June 12, 2017
Last Revision Date
To establish policies, procedures, roles and responsibilities and an organized structure for responses to a major emergency.
Marymount University (“University”) is committed to the safety of its students, employees, and guests. In an emergency, taking personal responsibility is key. The university has emergency plans in place and maintains close contact with the Arlington County and District of Columbia offices of emergency management. This is not intended to be an exhaustive list, but rather, best practices in emergency situations.
1.0 Reporting an Emergency
If you become aware of an emergency situation on campus, dial (703) 284-1600 or extension 1600 to reach Campus Safety and Emergency Management personnel, who can summon medical, fire, or police response. In a life-threatening situation, dial 911. Campus Safety and Emergency Management personnel will automatically be notified.
- When you call, give your name, telephone number, and location, the nature and location of the emergency, and if an ambulance is needed.
- Don’t hang up until the Campus Safety and Emergency Management officer or a 911 operator ends the conversation.
- If the phone lines are dead, take the message to Campus Safety and Emergency Management in person or use a cell phone if available.
- If you are in a hazardous situation, do not endanger yourself further. Avoid unstable structures; smoke; electrical hazards; fire; and radiation, chemical, or biological exposure. Do not risk your well-being to save personal or university property.
1.1 Reporting Unsafe Conditions
Employees and students should report conditions that may pose a serious risk of injury or property damage. Do not assume that someone else will report the situation. Call Campus Safety and Emergency Management at (703) 284-1600 (ext. 1600) or Physical Plant at (703) 284-1529 (ext. 1529).
1.2 Acting in Emergencies
The Office of Campus Safety and Emergency Management will take the lead in all campus emergency situations. Please listen carefully to information provided by Campus Safety and Emergency Management personnel and follow their instructions. When an emergency arises, these are the best practices to follow:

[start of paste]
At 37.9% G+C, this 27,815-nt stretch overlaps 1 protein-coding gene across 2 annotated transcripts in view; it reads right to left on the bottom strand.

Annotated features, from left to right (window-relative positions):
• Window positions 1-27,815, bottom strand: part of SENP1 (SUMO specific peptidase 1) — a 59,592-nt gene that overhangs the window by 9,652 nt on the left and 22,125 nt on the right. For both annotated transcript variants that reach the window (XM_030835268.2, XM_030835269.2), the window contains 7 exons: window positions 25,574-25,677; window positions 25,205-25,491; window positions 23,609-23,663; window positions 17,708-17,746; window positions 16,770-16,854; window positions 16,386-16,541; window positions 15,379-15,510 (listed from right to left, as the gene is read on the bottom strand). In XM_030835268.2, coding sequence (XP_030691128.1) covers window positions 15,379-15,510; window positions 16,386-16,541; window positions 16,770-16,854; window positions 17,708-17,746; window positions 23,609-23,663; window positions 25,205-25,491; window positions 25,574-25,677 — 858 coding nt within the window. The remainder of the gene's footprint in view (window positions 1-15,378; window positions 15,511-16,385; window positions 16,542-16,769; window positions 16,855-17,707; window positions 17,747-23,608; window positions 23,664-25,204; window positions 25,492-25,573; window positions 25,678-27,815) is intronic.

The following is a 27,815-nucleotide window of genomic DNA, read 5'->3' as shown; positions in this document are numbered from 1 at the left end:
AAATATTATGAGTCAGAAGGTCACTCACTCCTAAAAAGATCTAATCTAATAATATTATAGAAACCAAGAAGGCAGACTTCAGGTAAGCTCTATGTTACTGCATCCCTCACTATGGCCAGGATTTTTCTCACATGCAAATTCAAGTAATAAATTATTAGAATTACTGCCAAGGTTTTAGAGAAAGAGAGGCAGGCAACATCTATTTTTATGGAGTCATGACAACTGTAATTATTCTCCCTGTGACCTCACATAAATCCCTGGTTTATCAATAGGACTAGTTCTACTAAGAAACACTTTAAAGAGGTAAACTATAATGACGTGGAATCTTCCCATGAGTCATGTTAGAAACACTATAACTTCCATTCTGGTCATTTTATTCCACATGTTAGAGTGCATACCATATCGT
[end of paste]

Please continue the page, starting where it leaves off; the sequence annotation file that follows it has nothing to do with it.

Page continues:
- Remain calm and use common sense.
- Know the location of all marked exits from your office, classrooms, living area, etc.
- Always evacuate the building immediately when you hear an audible alarm or see a visible alarm, when directed by authorities, or when the building conditions appear hazardous (e.g. the odor of natural gas).
- Use the telephone for emergency purposes ONLY.
- Do not enter elevators during an emergency. If stuck in an elevator, do not attempt to force open stalled elevator doors; use the emergency phone, which will automatically contact Campus Safety and Emergency Management.
- Keep a flashlight handy if you are in an area that does not have emergency lighting or natural lighting.
2.0 Emergency and Non-Emergency Transportation
- If the Student Health Center (SHC) is operating and a determination is made by the SHC nurse that the injured/ill person needs urgent attention or assessment, emergency assessment, or treatment outside of the SHC services, the SHC nurse will determine the most appropriate transportation, whether by ambulance or taxicab.
- The escort accompanying the injured person can be of the student’s choice or the university can designate an individual.
- If the SHC is not in operation, proceed to contact 911 and seek emergency transportation immediately.
NOTE: No University employee or department is to transport an employee, student, or visitor with an urgent or serious medical condition or injury under any circumstances. CALL 911 immediately and notify the Office of Campus Safety and Emergency Management.
2.2 University Vehicle Transportation
- Use of an available University Vehicle, driven by a person who has completed the University Vehicle and Driver Safety training and had a Motor Vehicle Record (MVR) verification performed by Human Resources within the past 12 months is acceptable as is the use of a commercial taxi cab service.
- When either a commercial taxicab service or University vehicle is used for transportation, another person should accompany the injured person so there is someone to assist the person should they become worse and relieve the driver of that responsibility while they are driving safely to the destination. This third person can be a fellow student, employee, friend, or family member.
2.3 Injury Reporting
Employees injured on campus must report their accident and injury as soon as possible to Human Resources for Worker Compensation evaluation. Other employee illnesses that are non-critical can be evaluated by the Student Health Center personnel, if available.
2.4 Crime Reporting
The University encourages accurate and prompt reporting of all suspicious persons/activities and crimes to Marymount Campus Safety and Emergency Personnel and the appropriate external law enforcement agencies (i.e. Arlington County Police Department). Reporting is also encouraged and recommended when a victim is unable to make a report themselves.